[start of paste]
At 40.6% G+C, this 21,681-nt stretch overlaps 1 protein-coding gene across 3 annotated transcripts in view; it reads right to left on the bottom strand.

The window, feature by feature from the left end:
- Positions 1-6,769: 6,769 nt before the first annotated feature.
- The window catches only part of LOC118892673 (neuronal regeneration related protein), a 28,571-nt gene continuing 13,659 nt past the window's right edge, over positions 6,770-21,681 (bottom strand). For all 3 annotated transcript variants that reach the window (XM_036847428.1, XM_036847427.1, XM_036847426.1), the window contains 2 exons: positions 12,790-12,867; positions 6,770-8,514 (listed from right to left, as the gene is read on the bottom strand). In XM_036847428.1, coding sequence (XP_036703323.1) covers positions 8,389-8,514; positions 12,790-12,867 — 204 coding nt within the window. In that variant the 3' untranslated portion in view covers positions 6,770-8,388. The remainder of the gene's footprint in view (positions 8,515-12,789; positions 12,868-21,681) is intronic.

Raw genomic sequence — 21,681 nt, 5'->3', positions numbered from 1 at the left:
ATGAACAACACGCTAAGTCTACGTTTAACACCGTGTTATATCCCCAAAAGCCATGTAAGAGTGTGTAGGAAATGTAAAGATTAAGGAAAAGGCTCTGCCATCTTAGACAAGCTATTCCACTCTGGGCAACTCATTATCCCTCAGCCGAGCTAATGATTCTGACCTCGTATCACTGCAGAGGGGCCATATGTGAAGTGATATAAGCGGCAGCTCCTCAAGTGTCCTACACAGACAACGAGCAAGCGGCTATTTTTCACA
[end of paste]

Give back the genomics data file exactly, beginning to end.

At 40.6% G+C, this 21,681-nt stretch overlaps 1 protein-coding gene across 3 annotated transcripts in view; it reads right to left on the bottom strand.

The window, feature by feature from the left end:
- Positions 1-6,769: 6,769 nt before the first annotated feature.
- The window catches only part of LOC118892673 (neuronal regeneration related protein), a 28,571-nt gene continuing 13,659 nt past the window's right edge, over positions 6,770-21,681 (bottom strand). For all 3 annotated transcript variants that reach the window (XM_036847428.1, XM_036847427.1, XM_036847426.1), the window contains 2 exons: positions 12,790-12,867; positions 6,770-8,514 (listed from right to left, as the gene is read on the bottom strand). In XM_036847428.1, coding sequence (XP_036703323.1) covers positions 8,389-8,514; positions 12,790-12,867 — 204 coding nt within the window. In that variant the 3' untranslated portion in view covers positions 6,770-8,388. The remainder of the gene's footprint in view (positions 8,515-12,789; positions 12,868-21,681) is intronic.

Raw genomic sequence — 21,681 nt, 5'->3', positions numbered from 1 at the left:
ATGAACAACACGCTAAGTCTACGTTTAACACCGTGTTATATCCCCAAAAGCCATGTAAGAGTGTGTAGGAAATGTAAAGATTAAGGAAAAGGCTCTGCCATCTTAGACAAGCTATTCCACTCTGGGCAACTCATTATCCCTCAGCCGAGCTAATGATTCTGACCTCGTATCACTGCAGAGGGGCCATATGTGAAGTGATATAAGCGGCAGCTCCTCAAGTGTCCTACACAGACAACGAGCAAGCGGCTATTTTTCACA